Fascinating.

Go Read This | Hardie Grant buys Quadrille | The Bookseller

Interesting move by Hardie Grant. in buying Quadrille it’s acquired one of those interesting properties that has book solid print viability (lovely books) and decent prospects of digital expansion via online niches:

Hardie Grant, set up in 1997, employs 150 staff across offices in Melbourne, Sydney and London. In London, it has a staff of seven, selling Australian books into the UK as well as commissioning new titles. The company previously distributed Quadrille’s titles in Australia.

Stephen King, m.d. at Hardie Grant Books UK said: “We’ve been in the UK now for four years, and are very interested in expanding our reach in international markets. Quadrille is a great fit for us—one of their Carluccio books was the first title we distributed in Australia in our early days.”

Cathie said: “Hardie Grant have been Quadrille’s distributor in Australia for many years, and are already close colleagues of the company, so we are delighted to have found a like-minded, independent partner to take the company forward in its illustrated books and stationery publishing and strengthen its presence in the digital arena.”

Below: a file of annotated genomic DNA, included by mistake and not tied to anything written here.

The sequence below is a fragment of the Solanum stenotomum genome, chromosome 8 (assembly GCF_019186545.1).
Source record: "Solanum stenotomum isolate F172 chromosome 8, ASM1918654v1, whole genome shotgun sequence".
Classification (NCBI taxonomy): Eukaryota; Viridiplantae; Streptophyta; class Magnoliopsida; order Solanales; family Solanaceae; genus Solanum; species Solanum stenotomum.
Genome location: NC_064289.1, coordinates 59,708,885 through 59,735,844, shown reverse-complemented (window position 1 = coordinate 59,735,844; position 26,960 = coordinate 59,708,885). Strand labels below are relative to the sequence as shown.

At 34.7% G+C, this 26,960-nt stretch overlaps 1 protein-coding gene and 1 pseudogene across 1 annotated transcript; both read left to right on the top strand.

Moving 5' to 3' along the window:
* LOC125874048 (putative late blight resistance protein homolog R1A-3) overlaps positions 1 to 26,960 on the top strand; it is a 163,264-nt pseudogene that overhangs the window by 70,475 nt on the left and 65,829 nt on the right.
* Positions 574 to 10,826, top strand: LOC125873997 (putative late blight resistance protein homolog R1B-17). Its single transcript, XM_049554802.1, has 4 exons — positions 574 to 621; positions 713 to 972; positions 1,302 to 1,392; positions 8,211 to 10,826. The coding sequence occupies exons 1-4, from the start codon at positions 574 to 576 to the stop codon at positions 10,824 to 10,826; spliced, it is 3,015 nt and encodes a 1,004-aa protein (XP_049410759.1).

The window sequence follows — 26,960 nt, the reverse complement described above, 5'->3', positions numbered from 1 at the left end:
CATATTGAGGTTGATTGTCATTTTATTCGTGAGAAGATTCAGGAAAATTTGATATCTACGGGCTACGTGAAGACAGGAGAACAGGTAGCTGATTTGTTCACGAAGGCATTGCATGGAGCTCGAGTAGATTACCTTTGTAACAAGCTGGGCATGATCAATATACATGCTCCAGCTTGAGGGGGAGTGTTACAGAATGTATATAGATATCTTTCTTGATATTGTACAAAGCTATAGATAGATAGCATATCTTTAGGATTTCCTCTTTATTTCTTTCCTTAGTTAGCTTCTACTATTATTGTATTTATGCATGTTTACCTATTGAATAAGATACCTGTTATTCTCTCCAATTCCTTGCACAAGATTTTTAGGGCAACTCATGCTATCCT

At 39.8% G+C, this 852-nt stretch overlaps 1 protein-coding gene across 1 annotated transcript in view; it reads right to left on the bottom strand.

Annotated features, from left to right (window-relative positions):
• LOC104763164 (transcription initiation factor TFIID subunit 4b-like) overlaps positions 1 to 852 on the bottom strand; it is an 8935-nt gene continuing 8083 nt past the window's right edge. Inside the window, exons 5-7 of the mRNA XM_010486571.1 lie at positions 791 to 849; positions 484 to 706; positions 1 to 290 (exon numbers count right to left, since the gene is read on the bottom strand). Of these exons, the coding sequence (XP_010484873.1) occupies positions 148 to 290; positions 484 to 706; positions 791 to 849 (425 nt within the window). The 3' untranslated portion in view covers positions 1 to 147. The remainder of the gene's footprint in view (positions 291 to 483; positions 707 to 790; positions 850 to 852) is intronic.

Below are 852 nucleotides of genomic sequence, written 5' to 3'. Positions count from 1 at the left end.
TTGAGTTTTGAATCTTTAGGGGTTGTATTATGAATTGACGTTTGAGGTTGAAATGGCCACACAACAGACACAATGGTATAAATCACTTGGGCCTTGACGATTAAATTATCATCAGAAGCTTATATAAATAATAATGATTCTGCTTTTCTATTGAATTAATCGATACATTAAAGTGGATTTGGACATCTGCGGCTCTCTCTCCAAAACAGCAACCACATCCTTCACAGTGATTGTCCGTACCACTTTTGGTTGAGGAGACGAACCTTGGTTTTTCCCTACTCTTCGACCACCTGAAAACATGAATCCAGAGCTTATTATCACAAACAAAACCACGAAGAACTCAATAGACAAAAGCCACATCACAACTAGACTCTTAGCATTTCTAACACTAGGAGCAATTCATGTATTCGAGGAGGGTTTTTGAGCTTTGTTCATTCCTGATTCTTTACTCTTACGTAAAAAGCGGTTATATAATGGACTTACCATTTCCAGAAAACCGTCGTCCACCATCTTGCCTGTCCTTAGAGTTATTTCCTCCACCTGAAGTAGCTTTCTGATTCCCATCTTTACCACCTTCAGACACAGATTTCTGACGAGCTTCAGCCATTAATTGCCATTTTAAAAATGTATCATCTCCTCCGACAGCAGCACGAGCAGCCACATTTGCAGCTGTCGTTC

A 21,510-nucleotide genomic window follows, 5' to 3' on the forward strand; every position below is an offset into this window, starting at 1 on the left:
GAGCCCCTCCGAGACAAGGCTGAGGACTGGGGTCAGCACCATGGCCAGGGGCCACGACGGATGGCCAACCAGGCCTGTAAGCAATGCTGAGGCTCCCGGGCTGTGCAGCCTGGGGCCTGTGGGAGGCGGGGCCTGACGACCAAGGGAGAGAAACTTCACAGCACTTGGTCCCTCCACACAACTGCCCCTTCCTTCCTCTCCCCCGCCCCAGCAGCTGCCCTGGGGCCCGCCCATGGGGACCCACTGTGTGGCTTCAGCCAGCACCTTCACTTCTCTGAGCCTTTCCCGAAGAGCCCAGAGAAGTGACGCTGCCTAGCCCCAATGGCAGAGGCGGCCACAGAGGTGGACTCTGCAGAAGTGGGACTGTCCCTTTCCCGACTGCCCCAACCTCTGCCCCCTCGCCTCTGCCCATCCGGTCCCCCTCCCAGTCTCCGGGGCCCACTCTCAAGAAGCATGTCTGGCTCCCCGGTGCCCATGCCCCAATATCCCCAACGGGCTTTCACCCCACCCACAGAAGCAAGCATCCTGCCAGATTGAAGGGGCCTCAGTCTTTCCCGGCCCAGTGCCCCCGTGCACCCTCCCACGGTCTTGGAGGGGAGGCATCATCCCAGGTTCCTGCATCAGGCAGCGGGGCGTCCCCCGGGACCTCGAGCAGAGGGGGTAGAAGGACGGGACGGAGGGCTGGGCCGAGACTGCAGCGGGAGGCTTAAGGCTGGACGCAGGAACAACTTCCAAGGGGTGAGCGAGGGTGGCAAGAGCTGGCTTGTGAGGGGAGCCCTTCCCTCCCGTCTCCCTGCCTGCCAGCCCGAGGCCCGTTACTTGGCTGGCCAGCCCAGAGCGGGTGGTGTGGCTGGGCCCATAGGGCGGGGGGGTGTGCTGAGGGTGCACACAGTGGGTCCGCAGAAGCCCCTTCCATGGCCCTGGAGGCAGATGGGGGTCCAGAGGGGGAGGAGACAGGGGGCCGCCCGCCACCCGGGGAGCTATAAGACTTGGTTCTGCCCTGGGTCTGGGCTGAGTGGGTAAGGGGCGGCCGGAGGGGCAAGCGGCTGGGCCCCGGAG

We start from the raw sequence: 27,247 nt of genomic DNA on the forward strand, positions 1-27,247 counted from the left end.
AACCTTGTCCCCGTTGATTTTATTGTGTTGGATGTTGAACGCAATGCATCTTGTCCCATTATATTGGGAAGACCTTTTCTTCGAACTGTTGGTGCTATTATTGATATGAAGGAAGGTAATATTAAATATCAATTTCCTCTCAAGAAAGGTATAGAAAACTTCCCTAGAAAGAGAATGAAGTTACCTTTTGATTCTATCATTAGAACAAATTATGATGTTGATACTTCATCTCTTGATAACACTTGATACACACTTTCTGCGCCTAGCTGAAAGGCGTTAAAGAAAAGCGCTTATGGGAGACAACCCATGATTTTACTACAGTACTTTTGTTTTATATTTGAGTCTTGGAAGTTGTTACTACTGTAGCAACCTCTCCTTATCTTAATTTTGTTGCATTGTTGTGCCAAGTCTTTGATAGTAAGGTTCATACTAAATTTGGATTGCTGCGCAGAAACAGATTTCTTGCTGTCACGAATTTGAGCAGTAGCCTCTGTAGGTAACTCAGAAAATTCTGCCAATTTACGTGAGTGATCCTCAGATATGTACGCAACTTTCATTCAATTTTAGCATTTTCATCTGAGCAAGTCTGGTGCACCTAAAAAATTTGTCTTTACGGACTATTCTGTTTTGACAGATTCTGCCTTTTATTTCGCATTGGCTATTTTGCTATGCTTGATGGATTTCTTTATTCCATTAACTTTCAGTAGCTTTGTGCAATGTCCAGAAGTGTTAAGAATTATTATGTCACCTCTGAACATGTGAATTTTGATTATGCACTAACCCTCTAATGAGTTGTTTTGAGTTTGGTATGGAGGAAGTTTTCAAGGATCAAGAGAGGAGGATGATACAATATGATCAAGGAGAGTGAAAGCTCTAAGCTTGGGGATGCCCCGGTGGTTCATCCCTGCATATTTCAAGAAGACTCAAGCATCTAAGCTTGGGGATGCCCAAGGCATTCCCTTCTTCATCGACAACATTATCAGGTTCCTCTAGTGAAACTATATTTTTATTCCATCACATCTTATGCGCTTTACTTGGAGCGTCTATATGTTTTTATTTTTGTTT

via Hardie Grant buys Quadrille | The Bookseller.

For The Record | Consumers, Not Amazon, Were The Winners

I’m growing very tired of seeing the kind of sentiment below (my highlighting):

The company has all sorts of regulatory and competitive concerns, making for a minefield of possible conflicts of interest for the owner of The Post. Amazon has opposed states’ efforts to have e-commerce companies collect sales tax. It was the main beneficiary of the Justice Department’s successful pursuit of five publishers and Apple on antitrust grounds. It is locking horns with major companies like Walmart and I.B.M. And as it expands into same-day delivery of its products, it will come up against grocery chains and drugstores.

via Expecting the Unexpected From Jeff Bezos – NYTimes.com.

In an otherwise excellent piece the NYT continues to allow this spin to go unchallenged. The main beneficiaries are consumers. Yes, per consumer the benefit is small, but when it’s all considered together, it’s enormous!

It is important to acknowledge that because when you do, it reminds you that the biggest losers from Agency pricing was not Amazon, but readers! The consumer was screwed for the benefit of Apple and publishers, not Amazon, readers!